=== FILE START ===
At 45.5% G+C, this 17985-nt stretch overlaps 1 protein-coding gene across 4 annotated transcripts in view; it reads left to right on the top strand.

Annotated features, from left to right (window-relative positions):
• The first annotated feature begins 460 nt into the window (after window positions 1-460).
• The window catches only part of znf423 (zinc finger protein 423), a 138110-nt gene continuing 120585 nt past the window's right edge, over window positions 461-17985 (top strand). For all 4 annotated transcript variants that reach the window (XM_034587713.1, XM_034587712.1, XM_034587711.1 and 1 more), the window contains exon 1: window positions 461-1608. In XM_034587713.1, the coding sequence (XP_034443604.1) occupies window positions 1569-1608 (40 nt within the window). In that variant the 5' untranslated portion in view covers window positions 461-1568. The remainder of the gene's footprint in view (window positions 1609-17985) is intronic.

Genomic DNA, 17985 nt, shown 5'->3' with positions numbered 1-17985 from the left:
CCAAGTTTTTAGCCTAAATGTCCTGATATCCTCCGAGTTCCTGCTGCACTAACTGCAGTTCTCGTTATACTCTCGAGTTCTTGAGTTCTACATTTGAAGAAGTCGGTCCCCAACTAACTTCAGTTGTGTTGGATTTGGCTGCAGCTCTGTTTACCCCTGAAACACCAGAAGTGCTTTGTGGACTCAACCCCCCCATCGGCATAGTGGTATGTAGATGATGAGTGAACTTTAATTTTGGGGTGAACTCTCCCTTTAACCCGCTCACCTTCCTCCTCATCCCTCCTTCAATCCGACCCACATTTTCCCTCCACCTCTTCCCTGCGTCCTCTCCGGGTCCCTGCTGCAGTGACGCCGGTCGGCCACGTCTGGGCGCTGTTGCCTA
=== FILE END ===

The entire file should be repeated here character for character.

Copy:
At 45.5% G+C, this 17985-nt stretch overlaps 1 protein-coding gene across 4 annotated transcripts in view; it reads left to right on the top strand.

Annotated features, from left to right (window-relative positions):
• The first annotated feature begins 460 nt into the window (after window positions 1-460).
• The window catches only part of znf423 (zinc finger protein 423), a 138110-nt gene continuing 120585 nt past the window's right edge, over window positions 461-17985 (top strand). For all 4 annotated transcript variants that reach the window (XM_034587713.1, XM_034587712.1, XM_034587711.1 and 1 more), the window contains exon 1: window positions 461-1608. In XM_034587713.1, the coding sequence (XP_034443604.1) occupies window positions 1569-1608 (40 nt within the window). In that variant the 5' untranslated portion in view covers window positions 461-1568. The remainder of the gene's footprint in view (window positions 1609-17985) is intronic.

Genomic DNA, 17985 nt, shown 5'->3' with positions numbered 1-17985 from the left:
CCAAGTTTTTAGCCTAAATGTCCTGATATCCTCCGAGTTCCTGCTGCACTAACTGCAGTTCTCGTTATACTCTCGAGTTCTTGAGTTCTACATTTGAAGAAGTCGGTCCCCAACTAACTTCAGTTGTGTTGGATTTGGCTGCAGCTCTGTTTACCCCTGAAACACCAGAAGTGCTTTGTGGACTCAACCCCCCCATCGGCATAGTGGTATGTAGATGATGAGTGAACTTTAATTTTGGGGTGAACTCTCCCTTTAACCCGCTCACCTTCCTCCTCATCCCTCCTTCAATCCGACCCACATTTTCCCTCCACCTCTTCCCTGCGTCCTCTCCGGGTCCCTGCTGCAGTGACGCCGGTCGGCCACGTCTGGGCGCTGTTGCCTA